Significant Figures; RoundOff Errors; Conversion Factor Method
Particularly in the first term of CHEM 1000, there is a considerable emphasis on working
problems and doing calculations; they form the basis of the quizzes and examinations. Many
students from high school have encountered the following frustration. You work a problem and
get an answer of 45.2; your friend's answer is 45; another student got 45.1936. Sometimes
students and even teachers say "It doesn't really matter; so long as you understand it . . . "
Nonsense! It does matter! If the problem is based on measured experimental data, there is only
one
right answer. Otherwise, all we are doing is sweeping the mess under the carpet and trying to
pretend it doesn't exist. Intellectually, that is very unsatisfying. In the little illustration above, one
answer is correct and two are wrong. If these appeared on one of our quizzes or exams, two of
the students would receive a deduction of ½ or 1 mark for "wrong sig. figs." One of our
objectives in CHEM 1000 is to educate experimental scientists to handle data properly. Put out a
little effort right now and it will pay big dividends for the rest of your scientific life. Very soon it
will become second nature to use significant figures correctly.
In practice, the correct handling of sig. figs. can be taken care of by a few simple roughand
ready Rules
.
1.
Put all the data into the calculation using all
the digits you've got. Train yourself to do
this even when it is a rough "first attempt".
2.
When you multiply and/or divide numbers, it is the number with the fewest sig. figs.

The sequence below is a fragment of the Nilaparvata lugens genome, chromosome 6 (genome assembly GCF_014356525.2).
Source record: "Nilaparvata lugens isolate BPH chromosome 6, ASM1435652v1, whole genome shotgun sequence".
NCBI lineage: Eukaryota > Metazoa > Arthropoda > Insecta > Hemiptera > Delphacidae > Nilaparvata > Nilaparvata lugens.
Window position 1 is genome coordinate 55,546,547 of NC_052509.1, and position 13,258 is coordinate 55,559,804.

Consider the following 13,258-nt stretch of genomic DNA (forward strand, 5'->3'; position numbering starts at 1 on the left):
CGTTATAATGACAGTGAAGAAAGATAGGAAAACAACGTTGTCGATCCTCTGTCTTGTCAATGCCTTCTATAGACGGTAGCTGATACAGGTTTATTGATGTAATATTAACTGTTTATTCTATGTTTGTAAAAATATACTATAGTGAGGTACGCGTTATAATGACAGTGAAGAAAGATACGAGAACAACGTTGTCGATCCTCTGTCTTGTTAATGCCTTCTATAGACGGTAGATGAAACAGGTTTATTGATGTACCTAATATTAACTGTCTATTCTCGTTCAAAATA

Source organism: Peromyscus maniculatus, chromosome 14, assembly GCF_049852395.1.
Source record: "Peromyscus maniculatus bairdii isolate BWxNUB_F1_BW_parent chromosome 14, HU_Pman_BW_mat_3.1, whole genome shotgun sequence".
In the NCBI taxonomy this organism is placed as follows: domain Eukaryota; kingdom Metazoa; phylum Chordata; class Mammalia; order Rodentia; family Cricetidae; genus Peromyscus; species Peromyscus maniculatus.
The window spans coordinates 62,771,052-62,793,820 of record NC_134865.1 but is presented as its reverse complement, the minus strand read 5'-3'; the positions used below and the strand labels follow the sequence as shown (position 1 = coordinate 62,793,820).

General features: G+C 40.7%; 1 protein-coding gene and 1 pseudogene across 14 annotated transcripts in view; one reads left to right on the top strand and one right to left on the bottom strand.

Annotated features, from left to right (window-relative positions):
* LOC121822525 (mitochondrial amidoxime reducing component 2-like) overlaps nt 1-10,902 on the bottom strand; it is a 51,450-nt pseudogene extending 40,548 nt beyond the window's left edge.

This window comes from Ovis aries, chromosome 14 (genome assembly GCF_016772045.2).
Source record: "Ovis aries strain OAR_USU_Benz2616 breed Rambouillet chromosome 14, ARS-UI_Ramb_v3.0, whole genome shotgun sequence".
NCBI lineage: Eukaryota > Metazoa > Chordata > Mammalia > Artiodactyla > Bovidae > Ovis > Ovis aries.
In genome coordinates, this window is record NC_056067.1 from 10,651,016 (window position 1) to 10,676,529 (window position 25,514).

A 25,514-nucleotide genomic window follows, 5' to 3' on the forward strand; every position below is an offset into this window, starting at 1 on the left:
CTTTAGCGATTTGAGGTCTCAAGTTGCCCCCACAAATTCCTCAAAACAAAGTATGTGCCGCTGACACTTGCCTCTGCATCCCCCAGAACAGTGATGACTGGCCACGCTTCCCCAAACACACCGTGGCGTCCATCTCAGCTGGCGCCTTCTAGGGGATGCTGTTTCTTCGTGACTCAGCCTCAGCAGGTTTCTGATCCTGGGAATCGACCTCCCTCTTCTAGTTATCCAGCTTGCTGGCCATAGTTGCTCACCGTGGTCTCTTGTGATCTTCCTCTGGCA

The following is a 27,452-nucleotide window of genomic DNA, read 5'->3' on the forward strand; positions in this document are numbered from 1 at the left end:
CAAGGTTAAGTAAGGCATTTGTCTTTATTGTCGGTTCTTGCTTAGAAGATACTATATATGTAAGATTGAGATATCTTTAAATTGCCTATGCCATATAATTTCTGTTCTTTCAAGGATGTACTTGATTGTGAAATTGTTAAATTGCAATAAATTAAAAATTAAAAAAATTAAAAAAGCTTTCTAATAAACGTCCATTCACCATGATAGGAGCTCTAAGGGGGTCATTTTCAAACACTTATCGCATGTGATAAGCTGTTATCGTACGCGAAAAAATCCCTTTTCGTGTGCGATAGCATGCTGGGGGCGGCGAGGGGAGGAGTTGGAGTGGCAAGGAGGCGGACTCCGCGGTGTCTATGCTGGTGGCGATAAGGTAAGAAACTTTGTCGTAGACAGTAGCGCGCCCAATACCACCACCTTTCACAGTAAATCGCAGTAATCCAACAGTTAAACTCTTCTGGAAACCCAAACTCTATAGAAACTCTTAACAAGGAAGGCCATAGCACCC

which controls the answer.
3.
When you add and/or subtract numbers, it is the number with the fewest decimal places
which controls the answer.
Number of Significant Figures
Let us first be clear on the number of sig. figs. A few examples will suffice (number of sig. figs.
in brackets). 4.168 (4). 416.8 (4). 2.0000 (5). 2×10
6
(1). If it was accurate to 3 sig. figs. you
would write it as 2.00×10
6
; the power of 10 just shifts the decimal place but does not affect the
accuracy. 0.000359 (3); it is the same as 3.59×10
4
with a shift of the decimal point. "The tunnel
is 200 m long." Bad! Ambiguous! It isn't clear if the tunnel is 2×10
2
(1), 2.0×10
2
(2) or 2.00×10
2
(3) m long. It may be necessary to use ×10
1
; e.g. 60 to 1 sig. fig. is expressed by 6×10
1
.
RoundOff Errors
One of the advantages of using sig. figs. properly is that you avoid roundoff errors. Everyone is
familiar with the procedure for rounding off: if the last digit is 0 to 4, don't change the previous
digit; if it is 5 to 9, raise the previous digit by 1. For example, if the number of sig. figs. is (2),
67.3 or 67.0 round off to 67, but 67.5 or 67.9 round off to 68.
The following little problem shows how indiscriminate rounding off can introduce errors.
Consider taking exactly ½ of a number several times in succession. (a) 97×½ = 48.5 which
rounds off to 49 (rounded off to maintain the 2 sig. figs. quoted for 97); (b) 49×½ =24.5 which
rounds off to 25; (c) 25×½ = 12.5 which rounds off to 13; etc. But anyone knows that all we have
done here is to work out 97×½×½×½ = 97/8 = 12.125 or 12 (to 2 sig. figs.). Something is clearly
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 Fall '09
 Hempstead
 pH, Decimal, International System of Units, PA., sig. figs.

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